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  • March 13, 2020

    The SECURE Act’s Impact on Retirement and Tax Planning

    Signed into law in December, the Setting Every Community Up for Retirement Enhancement Act, or SECURE Act, changes many requirements for employer-provided retirement plans, IRAs, and other tax-favored savings accounts. Britany Morrison discusses the tax implications of a few key provisions in the Act, which are now in effect.

    Britany Morrison

    The Setting Every Community Up for Retirement Enhancement Act (SECURE Act), signed into law by President Trump on Dec. 20, 2019, pointedly changes many requirements for employer-provided retirement plans, IRAs, and other tax-favored savings accounts.

    While some of the provisions of the SECURE Act may provide taxpayers with great tax savings opportunities, not all the changes are helpful, and there may be steps taxpayers can take to minimize its impact.

    Below is a summary of the key provisions of the SECURE Act that taxpayers should be aware of now, especially since many of the provisions go into effect in 2020.

    Britany Morrison Britany Morrison, Marquette 2014, is an attorney with O’Neil, Cannon, Hollman, DeJong & Laing s.c. in Milwaukee, where she practices in business and tax law.

    Repeal of the Maximum Age for Traditional IRA Contributions

    Before 2020, individuals were prohibited from making traditional IRA contributions upon reaching the age of 70 ½. However, starting in 2020, the SECURE Act allows an individual of any age to make contributions to a traditional IRA if the individual has compensation, such as earned income from wages or self-employment.

    This SECURE Act provision eliminates the age limitation, which previously prevented taxpayers older than 72 ½ from contributing to their IRAs. This will allow individuals working into their later years to increase, or catch up with, their retirement savings goals.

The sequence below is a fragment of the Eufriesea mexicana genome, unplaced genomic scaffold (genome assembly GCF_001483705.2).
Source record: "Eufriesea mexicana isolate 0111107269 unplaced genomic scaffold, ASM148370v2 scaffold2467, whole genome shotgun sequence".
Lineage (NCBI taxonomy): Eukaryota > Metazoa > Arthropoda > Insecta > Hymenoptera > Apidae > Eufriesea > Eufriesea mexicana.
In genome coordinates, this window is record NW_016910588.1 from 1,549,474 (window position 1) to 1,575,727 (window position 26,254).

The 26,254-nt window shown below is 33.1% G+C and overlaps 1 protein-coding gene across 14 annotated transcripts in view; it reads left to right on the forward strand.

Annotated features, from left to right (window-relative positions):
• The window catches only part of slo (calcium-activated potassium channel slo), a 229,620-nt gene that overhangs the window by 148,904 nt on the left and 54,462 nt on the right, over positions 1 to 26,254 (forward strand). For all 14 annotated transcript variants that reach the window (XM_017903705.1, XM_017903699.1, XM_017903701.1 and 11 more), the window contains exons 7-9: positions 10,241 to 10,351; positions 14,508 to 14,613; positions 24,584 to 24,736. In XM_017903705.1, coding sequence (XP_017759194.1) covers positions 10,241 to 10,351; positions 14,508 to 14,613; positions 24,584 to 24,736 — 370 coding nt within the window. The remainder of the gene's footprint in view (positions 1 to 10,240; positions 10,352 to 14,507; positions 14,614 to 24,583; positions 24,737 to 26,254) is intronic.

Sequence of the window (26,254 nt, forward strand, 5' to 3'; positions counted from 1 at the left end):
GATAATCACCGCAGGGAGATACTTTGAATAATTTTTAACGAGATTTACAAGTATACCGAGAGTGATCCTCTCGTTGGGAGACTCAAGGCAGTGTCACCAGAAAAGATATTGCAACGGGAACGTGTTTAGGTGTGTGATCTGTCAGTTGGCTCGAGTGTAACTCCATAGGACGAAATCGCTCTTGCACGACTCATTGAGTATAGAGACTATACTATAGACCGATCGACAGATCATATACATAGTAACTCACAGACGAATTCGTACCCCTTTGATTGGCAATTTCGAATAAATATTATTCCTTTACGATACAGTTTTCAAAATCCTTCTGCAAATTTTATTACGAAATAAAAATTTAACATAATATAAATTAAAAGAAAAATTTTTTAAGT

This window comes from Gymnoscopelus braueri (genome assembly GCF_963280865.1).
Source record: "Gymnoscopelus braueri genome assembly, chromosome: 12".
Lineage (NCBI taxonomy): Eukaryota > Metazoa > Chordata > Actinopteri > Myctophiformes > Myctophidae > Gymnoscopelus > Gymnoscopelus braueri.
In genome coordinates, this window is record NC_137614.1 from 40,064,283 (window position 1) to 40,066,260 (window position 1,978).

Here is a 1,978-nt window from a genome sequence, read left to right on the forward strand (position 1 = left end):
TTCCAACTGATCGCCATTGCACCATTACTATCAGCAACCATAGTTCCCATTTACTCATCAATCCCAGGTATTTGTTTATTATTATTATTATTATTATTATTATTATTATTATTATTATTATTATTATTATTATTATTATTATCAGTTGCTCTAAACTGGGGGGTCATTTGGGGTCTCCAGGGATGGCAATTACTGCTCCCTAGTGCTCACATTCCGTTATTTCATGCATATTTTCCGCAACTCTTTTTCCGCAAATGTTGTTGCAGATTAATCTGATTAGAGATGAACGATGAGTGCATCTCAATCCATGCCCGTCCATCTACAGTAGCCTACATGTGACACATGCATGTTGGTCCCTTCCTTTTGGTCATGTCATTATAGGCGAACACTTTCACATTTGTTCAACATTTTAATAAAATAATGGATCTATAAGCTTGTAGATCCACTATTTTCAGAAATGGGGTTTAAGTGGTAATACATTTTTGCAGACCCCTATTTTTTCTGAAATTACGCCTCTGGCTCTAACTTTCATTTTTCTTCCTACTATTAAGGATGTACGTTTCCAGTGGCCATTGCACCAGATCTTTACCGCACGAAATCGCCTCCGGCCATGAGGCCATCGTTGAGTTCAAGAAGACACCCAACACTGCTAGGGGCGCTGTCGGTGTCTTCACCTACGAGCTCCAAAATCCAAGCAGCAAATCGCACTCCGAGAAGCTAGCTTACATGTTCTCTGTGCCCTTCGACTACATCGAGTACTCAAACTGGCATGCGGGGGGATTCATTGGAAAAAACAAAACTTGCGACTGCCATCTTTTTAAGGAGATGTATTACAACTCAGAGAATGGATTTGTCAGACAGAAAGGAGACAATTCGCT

Required Minimum Distribution Age Raised from 70½ to 72

    Pre-2020 retirement plan participants and IRA owners were typically forced to begin taking required minimum distributions (RMDs) from their plan when they reached age 70½. The age 70½ requirement was first established in the early 1960s and, until the SECURE Act, had not been adjusted to account for increases in life expectancy.

    Under the SECURE Act, the age at which individuals must begin taking distributions from their retirement plan or IRA is increased from 70½ to 72. Notably, RMDs for individuals who turned 70½ in 2019 are not delayed, and instead, such individuals must continue to take their RMDs under the same rules prior to passage of the SECURE Act.

    Increasing the age at which distributions are required allows additional time for the IRA to grow untouched. With many taxpayers remaining in the workforce longer, this provision might prove especially beneficial.

    Partial Elimination of Stretch IRAs

    If plan participants or IRA owners died before 2020, beneficiaries (both spousal and nonspousal) were generally allowed to draw from the account and pay taxes on their withdrawals over the beneficiary’s life or life expectancy (in the IRA context, this is sometimes referred to as a “stretch IRA”).

    For example, if a 25-year old inherited a $1 million IRA from his grandmother, he would take distributions over his life expectancy of 57.2 years (as provided by the IRS table). His required minimum distributions would be about $17,482 ($1,000,000/57.2), which he would need to withdraw yearly over a 57.2-year period. Each year, this would result in a federal tax bill anywhere between $548 (if he were in the lowest tax bracket) to $6,468 (if he were in the highest tax bracket).

    The stretch IRA is a beneficial tax strategy, especially for younger beneficiaries, because they have smaller required minimum distributions stretched out through their life expectancy and thus, incur smaller tax bills. Additionally, the stretch allows for tax-deferred growth over longer accumulation periods, which means a larger amount of money may reach the pockets of the beneficiaries.